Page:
Royal BC Museum accepts collection of 52-million-year-old fossils
Some of B.C.’s oldest specimens from the early Eocene Epoch, 52 million years ago, will go on display at the Royal BC Museum in Victoria. Aug. 24, 2018. (CTV Vancouver Island)
Mona Mahmoud, CTV Vancouver Island
Published Friday, August 24, 2018 11:27AM PDT
The world's largest collection of fossils from a heritage site near Cache Creek has found its new home at the Royal BC Museum.
The collection, which consists of an estimated 18,000 specimens from the McAbee heritage site, comes from the findings of the late John Leahy, who managed the site, and his colleague David Langevin.
Together, Leahy and Langevin would study the McAbee site as a hobby – one that led to the findings of some of B.C.’s oldest specimens from the early Eocene Epoch, 52 million years ago.
The Royal BC Museum thanked the families of Leahy and Langevin at today’s display of some of the fossils, where many words of appreciation were shared about this significant contribution.
“This is an incredible donation of so many countless hours of work that these men put in,” said Lana Popham, Minister of Agriculture, “the collection is immense…it really gives us the opportunity to educate people in British Columbia about the importance of our natural history.”
Popham also announced a B.C.-wide campaign encouraging citizens to vote for an official provincial fossil, in efforts to further enrich the province’s heritage.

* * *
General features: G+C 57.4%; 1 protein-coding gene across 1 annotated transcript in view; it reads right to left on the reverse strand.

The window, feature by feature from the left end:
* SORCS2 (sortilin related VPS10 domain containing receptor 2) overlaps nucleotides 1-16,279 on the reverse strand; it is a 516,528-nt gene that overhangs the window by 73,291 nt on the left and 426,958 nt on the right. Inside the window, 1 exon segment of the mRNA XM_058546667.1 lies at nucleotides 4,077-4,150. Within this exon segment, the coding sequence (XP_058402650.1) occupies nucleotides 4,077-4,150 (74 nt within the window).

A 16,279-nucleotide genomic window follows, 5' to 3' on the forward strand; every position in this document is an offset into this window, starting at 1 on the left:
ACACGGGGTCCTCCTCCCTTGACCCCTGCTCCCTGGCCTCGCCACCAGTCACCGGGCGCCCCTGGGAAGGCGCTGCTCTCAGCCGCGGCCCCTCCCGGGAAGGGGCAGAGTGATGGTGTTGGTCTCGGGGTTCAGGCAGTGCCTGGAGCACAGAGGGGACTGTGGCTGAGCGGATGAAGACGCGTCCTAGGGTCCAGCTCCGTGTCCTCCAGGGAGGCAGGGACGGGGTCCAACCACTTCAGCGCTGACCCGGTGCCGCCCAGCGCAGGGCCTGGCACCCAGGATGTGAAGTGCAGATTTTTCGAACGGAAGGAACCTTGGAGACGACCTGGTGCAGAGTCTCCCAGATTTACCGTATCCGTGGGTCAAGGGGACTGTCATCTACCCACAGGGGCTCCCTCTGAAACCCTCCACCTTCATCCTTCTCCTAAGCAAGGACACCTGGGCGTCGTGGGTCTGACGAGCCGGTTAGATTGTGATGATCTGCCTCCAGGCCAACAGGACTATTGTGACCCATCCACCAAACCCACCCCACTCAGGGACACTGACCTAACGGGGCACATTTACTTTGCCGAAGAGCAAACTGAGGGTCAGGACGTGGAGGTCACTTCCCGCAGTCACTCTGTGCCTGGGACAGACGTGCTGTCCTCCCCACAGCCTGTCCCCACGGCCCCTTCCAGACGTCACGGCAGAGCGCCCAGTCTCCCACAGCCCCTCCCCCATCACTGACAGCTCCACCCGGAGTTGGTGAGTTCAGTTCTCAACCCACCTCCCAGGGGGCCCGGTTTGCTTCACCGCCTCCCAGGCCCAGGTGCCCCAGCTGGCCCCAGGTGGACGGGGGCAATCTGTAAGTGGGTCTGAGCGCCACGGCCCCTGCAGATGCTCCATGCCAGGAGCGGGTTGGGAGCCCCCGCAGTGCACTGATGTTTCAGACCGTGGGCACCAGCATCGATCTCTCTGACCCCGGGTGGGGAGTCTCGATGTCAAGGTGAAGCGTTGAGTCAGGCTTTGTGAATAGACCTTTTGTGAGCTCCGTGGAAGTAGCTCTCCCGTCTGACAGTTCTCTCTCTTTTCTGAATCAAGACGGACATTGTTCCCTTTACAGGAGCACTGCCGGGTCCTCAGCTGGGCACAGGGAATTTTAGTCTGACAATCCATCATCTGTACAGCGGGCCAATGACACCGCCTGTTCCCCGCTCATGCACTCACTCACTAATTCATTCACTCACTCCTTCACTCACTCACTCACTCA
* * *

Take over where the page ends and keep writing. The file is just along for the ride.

Angela Williams, the museum’s deputy CEO, says that this specific collection has provincial significance due to its authenticity.
“We collect to understand where we came from, as a people, as a society,” said Williams. "Museums like ourselves are just so delighted when we receive collections like this because it adds to the depth of the collections that we hold which [are] representative of the entire province.”
Of the 18,000 specimens donated to the museum, many of the pieces comprise numerous different organisms such as plants, insects, fish, etc. and are still being unpacked and examined by museum staff.
“It’s quite a beautiful thing to think that John [Leahy], who was a teacher in Kamloops, will continue to educate children in the future [from his findings],” said Popham.
The fossils are expected to be available for public display at the Royal BC Museum in the future, but for now, they can be seen on the museum’s website.